John J. Ramirez Avila, Sandra L. Ortega-Achury, Eddy J. Langendoen, Tim Schauwecker, James Martin, Joby Czarnecky
Excessive erosion and the transport and deposition of sediment in surface waters are major water-quality problems in Mississippi. Researchers in the state have shown that a significant portion of sediment loads exported from the watershed is contributed by streambeds and mostly from active unstable streambanks. The main channel of the Catalpa Creek has been listed as Impaired due to sediments from headwaters to the outlet.
The Water Resources Management Plan for the Red Bud-Catalpa Creek Watershed was formulated to restore and protect the ecosystem health, ecosystem services and quality of life, and water resources within the watershed; and create experiential learning activities for students, educators, and practitioners. To develop remedial measures and future BMPs within the Catalpa Creek Watershed for reducing water quality impairment, and a stream restoration design to improve stream morphology, biological integrity and function of the main stream and tributaries, it is necessary to identify stressors, sediment sources and loads currently transported, and critical zones for upland and in-stream management and/or restoration within the entire watershed.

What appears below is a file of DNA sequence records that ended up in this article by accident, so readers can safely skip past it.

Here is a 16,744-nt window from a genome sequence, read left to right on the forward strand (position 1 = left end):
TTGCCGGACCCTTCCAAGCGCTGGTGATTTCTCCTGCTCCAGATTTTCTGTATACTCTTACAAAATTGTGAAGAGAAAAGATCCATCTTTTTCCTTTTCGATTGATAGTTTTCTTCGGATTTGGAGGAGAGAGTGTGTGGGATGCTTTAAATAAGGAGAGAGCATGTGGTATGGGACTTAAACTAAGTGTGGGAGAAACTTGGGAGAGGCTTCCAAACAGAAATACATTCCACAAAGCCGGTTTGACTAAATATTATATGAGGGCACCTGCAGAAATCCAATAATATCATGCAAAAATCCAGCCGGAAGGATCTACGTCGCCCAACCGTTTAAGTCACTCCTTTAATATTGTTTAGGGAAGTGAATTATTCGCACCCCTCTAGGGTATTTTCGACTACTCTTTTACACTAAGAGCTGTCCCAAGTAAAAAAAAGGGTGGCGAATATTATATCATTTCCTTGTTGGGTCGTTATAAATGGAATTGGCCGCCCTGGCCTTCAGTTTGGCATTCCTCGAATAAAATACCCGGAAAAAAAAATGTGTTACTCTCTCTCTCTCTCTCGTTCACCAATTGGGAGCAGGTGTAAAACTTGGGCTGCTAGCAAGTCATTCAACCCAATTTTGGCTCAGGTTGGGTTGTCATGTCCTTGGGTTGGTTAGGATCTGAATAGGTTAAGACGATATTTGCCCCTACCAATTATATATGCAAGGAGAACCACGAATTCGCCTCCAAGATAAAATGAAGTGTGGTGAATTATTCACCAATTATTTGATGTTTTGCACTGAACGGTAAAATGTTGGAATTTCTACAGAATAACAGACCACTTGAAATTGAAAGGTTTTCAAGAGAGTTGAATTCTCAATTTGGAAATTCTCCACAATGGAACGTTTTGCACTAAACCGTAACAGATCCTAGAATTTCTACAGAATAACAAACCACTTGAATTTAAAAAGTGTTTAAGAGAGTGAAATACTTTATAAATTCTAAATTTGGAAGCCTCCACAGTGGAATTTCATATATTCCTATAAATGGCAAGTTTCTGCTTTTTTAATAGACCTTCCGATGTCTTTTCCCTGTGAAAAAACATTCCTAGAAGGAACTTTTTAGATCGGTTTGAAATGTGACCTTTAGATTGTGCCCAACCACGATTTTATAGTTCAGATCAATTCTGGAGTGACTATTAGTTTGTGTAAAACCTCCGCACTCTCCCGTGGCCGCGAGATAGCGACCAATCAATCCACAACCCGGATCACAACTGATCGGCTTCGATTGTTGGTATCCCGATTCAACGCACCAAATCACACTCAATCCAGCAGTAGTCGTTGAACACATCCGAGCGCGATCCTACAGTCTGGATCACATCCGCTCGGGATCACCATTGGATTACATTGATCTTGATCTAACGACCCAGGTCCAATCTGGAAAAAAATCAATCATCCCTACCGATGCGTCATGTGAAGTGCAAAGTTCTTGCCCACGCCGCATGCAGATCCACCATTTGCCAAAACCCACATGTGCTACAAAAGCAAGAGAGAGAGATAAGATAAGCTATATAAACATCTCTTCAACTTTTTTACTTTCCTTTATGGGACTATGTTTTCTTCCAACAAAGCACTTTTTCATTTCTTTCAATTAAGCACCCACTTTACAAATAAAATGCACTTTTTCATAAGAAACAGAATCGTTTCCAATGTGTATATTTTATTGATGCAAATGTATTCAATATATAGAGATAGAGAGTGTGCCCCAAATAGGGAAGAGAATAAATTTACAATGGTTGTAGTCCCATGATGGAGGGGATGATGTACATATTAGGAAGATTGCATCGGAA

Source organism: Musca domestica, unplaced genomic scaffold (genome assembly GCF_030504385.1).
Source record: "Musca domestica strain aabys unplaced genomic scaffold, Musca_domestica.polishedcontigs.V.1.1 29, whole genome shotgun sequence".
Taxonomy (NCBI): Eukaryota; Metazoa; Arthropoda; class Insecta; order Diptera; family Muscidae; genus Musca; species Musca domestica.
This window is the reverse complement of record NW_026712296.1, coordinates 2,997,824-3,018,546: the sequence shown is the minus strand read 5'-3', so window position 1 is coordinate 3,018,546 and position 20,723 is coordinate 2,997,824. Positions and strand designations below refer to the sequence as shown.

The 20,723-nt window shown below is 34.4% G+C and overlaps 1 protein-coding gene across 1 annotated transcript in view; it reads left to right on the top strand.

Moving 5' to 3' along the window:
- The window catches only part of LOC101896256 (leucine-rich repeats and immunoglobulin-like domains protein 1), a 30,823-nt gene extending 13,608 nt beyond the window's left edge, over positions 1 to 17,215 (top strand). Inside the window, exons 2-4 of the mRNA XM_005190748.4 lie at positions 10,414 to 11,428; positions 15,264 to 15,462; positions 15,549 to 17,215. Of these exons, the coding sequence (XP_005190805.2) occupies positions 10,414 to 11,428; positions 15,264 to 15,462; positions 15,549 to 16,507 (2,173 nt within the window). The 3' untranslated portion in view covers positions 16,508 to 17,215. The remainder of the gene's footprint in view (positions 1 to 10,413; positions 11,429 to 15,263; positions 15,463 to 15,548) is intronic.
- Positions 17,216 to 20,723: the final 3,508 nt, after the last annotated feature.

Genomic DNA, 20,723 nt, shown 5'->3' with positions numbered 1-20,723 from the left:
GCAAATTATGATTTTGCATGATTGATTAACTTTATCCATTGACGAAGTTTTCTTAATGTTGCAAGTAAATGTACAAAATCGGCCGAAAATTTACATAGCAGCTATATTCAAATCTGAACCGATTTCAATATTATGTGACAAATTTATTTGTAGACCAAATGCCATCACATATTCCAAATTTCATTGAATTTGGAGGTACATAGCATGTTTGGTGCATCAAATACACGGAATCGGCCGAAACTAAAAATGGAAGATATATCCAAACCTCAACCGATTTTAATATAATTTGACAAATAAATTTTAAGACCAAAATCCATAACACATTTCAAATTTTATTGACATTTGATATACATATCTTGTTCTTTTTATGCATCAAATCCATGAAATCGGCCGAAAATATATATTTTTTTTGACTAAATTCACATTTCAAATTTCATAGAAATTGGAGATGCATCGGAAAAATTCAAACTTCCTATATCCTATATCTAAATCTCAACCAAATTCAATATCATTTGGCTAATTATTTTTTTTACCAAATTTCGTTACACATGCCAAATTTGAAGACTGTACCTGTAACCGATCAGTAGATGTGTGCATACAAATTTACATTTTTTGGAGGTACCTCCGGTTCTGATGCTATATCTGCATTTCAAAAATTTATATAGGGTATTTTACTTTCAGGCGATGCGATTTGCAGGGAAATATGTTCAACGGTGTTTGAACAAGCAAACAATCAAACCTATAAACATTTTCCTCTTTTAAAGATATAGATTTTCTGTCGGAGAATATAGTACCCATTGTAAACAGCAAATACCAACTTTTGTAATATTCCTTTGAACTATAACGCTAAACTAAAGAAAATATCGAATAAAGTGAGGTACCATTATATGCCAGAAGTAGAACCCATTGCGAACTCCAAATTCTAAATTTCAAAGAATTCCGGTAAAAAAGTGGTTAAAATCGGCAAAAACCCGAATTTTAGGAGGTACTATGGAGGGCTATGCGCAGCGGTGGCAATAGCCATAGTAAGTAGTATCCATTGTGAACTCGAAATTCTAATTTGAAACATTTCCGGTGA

Hypothesizing in-stream processes are important mechanisms driving sediment supply into the streams and an important portion of the sediment budget for the Catalpa Creek Watershed, this research is focused on the identification, assessment, evaluation and prediction of in-stream processes within the study watershed. To address the research objectives three sub-studies are undertaken using a combination of methods including field reconnaissance and detailed data collection, laboratory analysis, and channel modeling. Modeling results can help to determine critical areas to be potentially considered for future management and restoration activities, as well as to optimize a design for a desired outcome and to understand what results might be expected.
Project results will be transferred to a broad group of academic, technical and research stakeholders, supported in collaboration with private, federal and state agencies.